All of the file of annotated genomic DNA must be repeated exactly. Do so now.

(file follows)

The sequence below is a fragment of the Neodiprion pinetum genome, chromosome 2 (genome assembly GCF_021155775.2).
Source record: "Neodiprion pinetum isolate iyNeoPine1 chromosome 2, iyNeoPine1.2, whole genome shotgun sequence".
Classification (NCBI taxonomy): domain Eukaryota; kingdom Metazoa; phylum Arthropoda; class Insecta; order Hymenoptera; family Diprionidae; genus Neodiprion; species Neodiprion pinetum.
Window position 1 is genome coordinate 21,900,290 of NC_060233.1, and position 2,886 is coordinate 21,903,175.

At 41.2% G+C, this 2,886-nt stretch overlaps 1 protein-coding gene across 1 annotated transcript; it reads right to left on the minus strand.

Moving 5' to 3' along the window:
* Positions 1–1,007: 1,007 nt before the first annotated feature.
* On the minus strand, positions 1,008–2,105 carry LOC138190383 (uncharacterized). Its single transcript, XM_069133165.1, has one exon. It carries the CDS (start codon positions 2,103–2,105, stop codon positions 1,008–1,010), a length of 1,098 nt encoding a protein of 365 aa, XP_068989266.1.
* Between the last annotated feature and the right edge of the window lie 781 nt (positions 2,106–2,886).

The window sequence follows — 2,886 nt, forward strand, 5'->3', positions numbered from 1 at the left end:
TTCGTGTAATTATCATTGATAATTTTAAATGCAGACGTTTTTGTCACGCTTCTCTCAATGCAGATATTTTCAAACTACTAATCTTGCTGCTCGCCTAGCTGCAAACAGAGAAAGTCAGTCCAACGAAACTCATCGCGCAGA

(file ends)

The sequence below is a fragment of the Neodiprion pinetum genome, chromosome 2 (genome assembly GCF_021155775.2).
Source record: "Neodiprion pinetum isolate iyNeoPine1 chromosome 2, iyNeoPine1.2, whole genome shotgun sequence".
Classification (NCBI taxonomy): domain Eukaryota; kingdom Metazoa; phylum Arthropoda; class Insecta; order Hymenoptera; family Diprionidae; genus Neodiprion; species Neodiprion pinetum.
Window position 1 is genome coordinate 21,900,290 of NC_060233.1, and position 2,886 is coordinate 21,903,175.

At 41.2% G+C, this 2,886-nt stretch overlaps 1 protein-coding gene across 1 annotated transcript; it reads right to left on the minus strand.

Moving 5' to 3' along the window:
* Positions 1–1,007: 1,007 nt before the first annotated feature.
* On the minus strand, positions 1,008–2,105 carry LOC138190383 (uncharacterized). Its single transcript, XM_069133165.1, has one exon. It carries the CDS (start codon positions 2,103–2,105, stop codon positions 1,008–1,010), a length of 1,098 nt encoding a protein of 365 aa, XP_068989266.1.
* Between the last annotated feature and the right edge of the window lie 781 nt (positions 2,106–2,886).

The window sequence follows — 2,886 nt, forward strand, 5'->3', positions numbered from 1 at the left end:
TTCGTGTAATTATCATTGATAATTTTAAATGCAGACGTTTTTGTCACGCTTCTCTCAATGCAGATATTTTCAAACTACTAATCTTGCTGCTCGCCTAGCTGCAAACAGAGAAAGTCAGTCCAACGAAACTCATCGCGCAGA